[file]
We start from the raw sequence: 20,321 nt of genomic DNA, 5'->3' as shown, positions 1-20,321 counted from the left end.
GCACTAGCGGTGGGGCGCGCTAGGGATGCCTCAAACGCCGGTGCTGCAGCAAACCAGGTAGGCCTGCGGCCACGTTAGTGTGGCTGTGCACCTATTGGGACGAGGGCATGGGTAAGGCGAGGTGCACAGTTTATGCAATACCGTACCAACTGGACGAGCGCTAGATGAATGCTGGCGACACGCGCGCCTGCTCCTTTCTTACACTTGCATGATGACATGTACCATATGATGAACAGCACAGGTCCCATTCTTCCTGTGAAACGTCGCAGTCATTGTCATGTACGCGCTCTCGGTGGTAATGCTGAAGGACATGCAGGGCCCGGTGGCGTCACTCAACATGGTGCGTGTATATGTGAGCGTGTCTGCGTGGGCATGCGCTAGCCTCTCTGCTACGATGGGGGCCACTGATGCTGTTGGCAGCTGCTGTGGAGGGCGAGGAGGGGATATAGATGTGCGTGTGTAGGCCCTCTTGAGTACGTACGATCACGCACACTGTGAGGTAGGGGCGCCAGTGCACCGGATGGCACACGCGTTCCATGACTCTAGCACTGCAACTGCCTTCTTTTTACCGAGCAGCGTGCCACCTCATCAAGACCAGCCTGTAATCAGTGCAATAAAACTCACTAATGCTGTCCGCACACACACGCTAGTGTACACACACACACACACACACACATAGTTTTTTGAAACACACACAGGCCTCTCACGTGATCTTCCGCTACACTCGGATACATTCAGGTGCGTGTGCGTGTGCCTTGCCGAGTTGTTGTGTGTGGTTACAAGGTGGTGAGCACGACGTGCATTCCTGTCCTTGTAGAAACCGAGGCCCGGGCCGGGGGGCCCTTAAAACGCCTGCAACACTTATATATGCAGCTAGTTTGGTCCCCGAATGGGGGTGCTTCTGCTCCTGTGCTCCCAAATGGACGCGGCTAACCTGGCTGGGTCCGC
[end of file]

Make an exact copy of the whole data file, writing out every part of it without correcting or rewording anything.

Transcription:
We start from the raw sequence: 20,321 nt of genomic DNA, 5'->3' as shown, positions 1-20,321 counted from the left end.
GCACTAGCGGTGGGGCGCGCTAGGGATGCCTCAAACGCCGGTGCTGCAGCAAACCAGGTAGGCCTGCGGCCACGTTAGTGTGGCTGTGCACCTATTGGGACGAGGGCATGGGTAAGGCGAGGTGCACAGTTTATGCAATACCGTACCAACTGGACGAGCGCTAGATGAATGCTGGCGACACGCGCGCCTGCTCCTTTCTTACACTTGCATGATGACATGTACCATATGATGAACAGCACAGGTCCCATTCTTCCTGTGAAACGTCGCAGTCATTGTCATGTACGCGCTCTCGGTGGTAATGCTGAAGGACATGCAGGGCCCGGTGGCGTCACTCAACATGGTGCGTGTATATGTGAGCGTGTCTGCGTGGGCATGCGCTAGCCTCTCTGCTACGATGGGGGCCACTGATGCTGTTGGCAGCTGCTGTGGAGGGCGAGGAGGGGATATAGATGTGCGTGTGTAGGCCCTCTTGAGTACGTACGATCACGCACACTGTGAGGTAGGGGCGCCAGTGCACCGGATGGCACACGCGTTCCATGACTCTAGCACTGCAACTGCCTTCTTTTTACCGAGCAGCGTGCCACCTCATCAAGACCAGCCTGTAATCAGTGCAATAAAACTCACTAATGCTGTCCGCACACACACGCTAGTGTACACACACACACACACACACACATAGTTTTTTGAAACACACACAGGCCTCTCACGTGATCTTCCGCTACACTCGGATACATTCAGGTGCGTGTGCGTGTGCCTTGCCGAGTTGTTGTGTGTGGTTACAAGGTGGTGAGCACGACGTGCATTCCTGTCCTTGTAGAAACCGAGGCCCGGGCCGGGGGGCCCTTAAAACGCCTGCAACACTTATATATGCAGCTAGTTTGGTCCCCGAATGGGGGTGCTTCTGCTCCTGTGCTCCCAAATGGACGCGGCTAACCTGGCTGGGTCCGC